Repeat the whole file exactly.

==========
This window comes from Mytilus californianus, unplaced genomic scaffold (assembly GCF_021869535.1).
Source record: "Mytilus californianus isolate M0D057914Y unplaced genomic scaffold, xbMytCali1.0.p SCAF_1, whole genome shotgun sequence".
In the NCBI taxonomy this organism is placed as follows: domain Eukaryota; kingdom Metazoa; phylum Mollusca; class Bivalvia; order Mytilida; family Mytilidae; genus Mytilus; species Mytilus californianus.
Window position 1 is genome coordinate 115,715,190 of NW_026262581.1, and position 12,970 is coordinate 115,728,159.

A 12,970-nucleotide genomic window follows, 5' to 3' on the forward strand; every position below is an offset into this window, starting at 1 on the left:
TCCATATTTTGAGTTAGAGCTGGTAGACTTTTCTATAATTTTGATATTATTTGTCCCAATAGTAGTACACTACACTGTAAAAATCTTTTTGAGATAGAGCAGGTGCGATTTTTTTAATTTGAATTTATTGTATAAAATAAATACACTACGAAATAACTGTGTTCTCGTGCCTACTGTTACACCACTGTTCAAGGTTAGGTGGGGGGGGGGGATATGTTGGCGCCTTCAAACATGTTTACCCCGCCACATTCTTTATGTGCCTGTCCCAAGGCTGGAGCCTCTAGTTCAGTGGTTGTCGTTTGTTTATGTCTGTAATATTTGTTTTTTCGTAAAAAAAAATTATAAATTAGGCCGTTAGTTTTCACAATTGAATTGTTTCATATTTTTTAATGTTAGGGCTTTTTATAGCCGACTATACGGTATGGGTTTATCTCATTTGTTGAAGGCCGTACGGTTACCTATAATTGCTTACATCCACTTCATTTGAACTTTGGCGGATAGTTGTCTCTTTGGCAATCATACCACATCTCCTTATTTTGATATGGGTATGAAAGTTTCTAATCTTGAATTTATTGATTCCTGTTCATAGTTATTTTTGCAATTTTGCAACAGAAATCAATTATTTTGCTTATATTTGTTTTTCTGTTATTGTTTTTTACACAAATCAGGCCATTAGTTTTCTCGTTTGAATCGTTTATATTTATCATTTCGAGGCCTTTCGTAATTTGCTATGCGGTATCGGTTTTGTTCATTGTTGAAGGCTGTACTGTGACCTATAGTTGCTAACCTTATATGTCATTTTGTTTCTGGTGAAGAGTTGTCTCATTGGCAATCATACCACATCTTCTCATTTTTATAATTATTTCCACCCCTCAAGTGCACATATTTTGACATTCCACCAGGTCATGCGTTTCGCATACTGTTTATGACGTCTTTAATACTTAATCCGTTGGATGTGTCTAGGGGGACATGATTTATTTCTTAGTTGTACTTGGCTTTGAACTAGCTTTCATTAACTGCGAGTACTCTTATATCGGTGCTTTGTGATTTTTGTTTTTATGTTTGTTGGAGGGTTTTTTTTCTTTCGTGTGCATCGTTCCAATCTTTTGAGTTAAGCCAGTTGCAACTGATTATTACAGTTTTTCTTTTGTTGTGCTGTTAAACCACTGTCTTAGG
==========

This window comes from Mytilus californianus, unplaced genomic scaffold (assembly GCF_021869535.1).
Source record: "Mytilus californianus isolate M0D057914Y unplaced genomic scaffold, xbMytCali1.0.p SCAF_1, whole genome shotgun sequence".
In the NCBI taxonomy this organism is placed as follows: domain Eukaryota; kingdom Metazoa; phylum Mollusca; class Bivalvia; order Mytilida; family Mytilidae; genus Mytilus; species Mytilus californianus.
Window position 1 is genome coordinate 115,715,190 of NW_026262581.1, and position 12,970 is coordinate 115,728,159.

A 12,970-nucleotide genomic window follows, 5' to 3' on the forward strand; every position below is an offset into this window, starting at 1 on the left:
TCCATATTTTGAGTTAGAGCTGGTAGACTTTTCTATAATTTTGATATTATTTGTCCCAATAGTAGTACACTACACTGTAAAAATCTTTTTGAGATAGAGCAGGTGCGATTTTTTTAATTTGAATTTATTGTATAAAATAAATACACTACGAAATAACTGTGTTCTCGTGCCTACTGTTACACCACTGTTCAAGGTTAGGTGGGGGGGGGGGATATGTTGGCGCCTTCAAACATGTTTACCCCGCCACATTCTTTATGTGCCTGTCCCAAGGCTGGAGCCTCTAGTTCAGTGGTTGTCGTTTGTTTATGTCTGTAATATTTGTTTTTTCGTAAAAAAAAATTATAAATTAGGCCGTTAGTTTTCACAATTGAATTGTTTCATATTTTTTAATGTTAGGGCTTTTTATAGCCGACTATACGGTATGGGTTTATCTCATTTGTTGAAGGCCGTACGGTTACCTATAATTGCTTACATCCACTTCATTTGAACTTTGGCGGATAGTTGTCTCTTTGGCAATCATACCACATCTCCTTATTTTGATATGGGTATGAAAGTTTCTAATCTTGAATTTATTGATTCCTGTTCATAGTTATTTTTGCAATTTTGCAACAGAAATCAATTATTTTGCTTATATTTGTTTTTCTGTTATTGTTTTTTACACAAATCAGGCCATTAGTTTTCTCGTTTGAATCGTTTATATTTATCATTTCGAGGCCTTTCGTAATTTGCTATGCGGTATCGGTTTTGTTCATTGTTGAAGGCTGTACTGTGACCTATAGTTGCTAACCTTATATGTCATTTTGTTTCTGGTGAAGAGTTGTCTCATTGGCAATCATACCACATCTTCTCATTTTTATAATTATTTCCACCCCTCAAGTGCACATATTTTGACATTCCACCAGGTCATGCGTTTCGCATACTGTTTATGACGTCTTTAATACTTAATCCGTTGGATGTGTCTAGGGGGACATGATTTATTTCTTAGTTGTACTTGGCTTTGAACTAGCTTTCATTAACTGCGAGTACTCTTATATCGGTGCTTTGTGATTTTTGTTTTTATGTTTGTTGGAGGGTTTTTTTTCTTTCGTGTGCATCGTTCCAATCTTTTGAGTTAAGCCAGTTGCAACTGATTATTACAGTTTTTCTTTTGTTGTGCTGTTAAACCACTGTCTTAGG